Not so long ago, Nikolas Cruz, the Florida school shooter who killed 17 people in Parkland, would have been very certain to receive the death penalty, even if his jury could not agree on what to do with him.
Before 2016, Florida law permitted trial judges to sentence a defendant to death if a majority of the jury recommended it. Circuit Judge Elizabeth Scherer likely would have ordered Cruz to Death Row for the 2018 Marjory Stoneman Douglas High School shooting if the vote on Thursday, 9-3, had supported Cruz’s execution.
The Stoneman Douglas family and the head of the state’s prosecutors organisation want to amend the current rule, which states that a vote of less than 12-0 automatically results in a life sentence without the possibility of release. That would once more place Florida in a glaring minority among the 27 states that currently impose the death penalty since nearly everyone requires unanimous verdicts from the jury.
Florida Prosecuting Attorneys Association President Ed Brodsky predicts that the Legislature will look at amending the bill it approved this year after it was overturned by two court judgments the previous year. Should one minority voice be allowed to dominate and tamper with justice when there is a clear majority opinion about what the appropriate punishment should be? Brodsky, the county’s and its surrounding areas’ elected state attorney, said.
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At a press conference on Friday, Governor Ron DeSantis denounced the sentence but would not say what revisions he would support. DeSantis stated, “We need to make some changes to be better serving victims of crimes and the families of victims of crimes and not always bend over backwards to do whatever we can for the offenders of crimes.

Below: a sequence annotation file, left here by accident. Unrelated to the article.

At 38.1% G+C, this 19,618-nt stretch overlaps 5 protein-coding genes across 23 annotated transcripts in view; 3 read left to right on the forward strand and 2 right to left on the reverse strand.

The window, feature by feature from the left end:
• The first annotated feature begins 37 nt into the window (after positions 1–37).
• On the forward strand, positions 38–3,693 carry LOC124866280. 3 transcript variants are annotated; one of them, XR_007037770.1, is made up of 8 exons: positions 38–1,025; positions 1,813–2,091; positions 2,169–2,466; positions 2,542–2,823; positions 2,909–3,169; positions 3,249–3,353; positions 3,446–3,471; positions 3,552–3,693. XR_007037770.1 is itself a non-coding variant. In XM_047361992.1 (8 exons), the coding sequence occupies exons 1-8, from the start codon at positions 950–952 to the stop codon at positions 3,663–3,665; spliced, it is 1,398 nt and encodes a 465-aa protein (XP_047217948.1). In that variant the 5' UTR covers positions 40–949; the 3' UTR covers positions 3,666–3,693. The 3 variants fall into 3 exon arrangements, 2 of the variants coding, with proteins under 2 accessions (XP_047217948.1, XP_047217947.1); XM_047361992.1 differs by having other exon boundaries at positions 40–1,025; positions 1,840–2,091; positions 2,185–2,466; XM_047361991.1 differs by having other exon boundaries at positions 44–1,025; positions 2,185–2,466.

Cruz, 24, admitted culpability to February 14, 2018, killings of 14 Stoneman Douglas students and three staff members. The only issue left for the seven-member, five-member jury to resolve was whether to condemn him to death or life in prison without the possibility of release.
The three-month trial featured graphic images, recordings, and evidence from the prosecution detailing Cruz’s killings. It was then followed by defence testimony on how witnesses said that his birth mother’s frequent drinking throughout her pregnancy caused brain damage in the child, who at age two started acting erratically, bizarrely, and violently.
After seven hours of deliberations, the jury declared on Thursday that they all agreed with the prosecution’s assertion that there were aggravating circumstances—such as the numerous killings and Cruz’s planning—but not on whether those circumstances outweighed the mitigating ones. Cruz will be given a life sentence on Nov. 1 by Scherer.
“Why do we even have the death penalty if this wasn’t the most ideal death penalty case?” remarked Scott Beigel’s mother Linda Schulman, who was also a teacher. However, some defence lawyers and authorities on the death penalty asserted that it wasn’t surprising that the jury couldn’t reach a unanimous decision. In the entire country, just 18 death sentences were imposed in 2017—two of them in Florida.
The death penalty is supported by 54% of Americans, down from 80% in the mid-1990s, according to the most recent Gallup Poll. The Cruz jury members didn’t declare they supported the death sentence, even though they all claimed they could vote in favour of it if they were selected.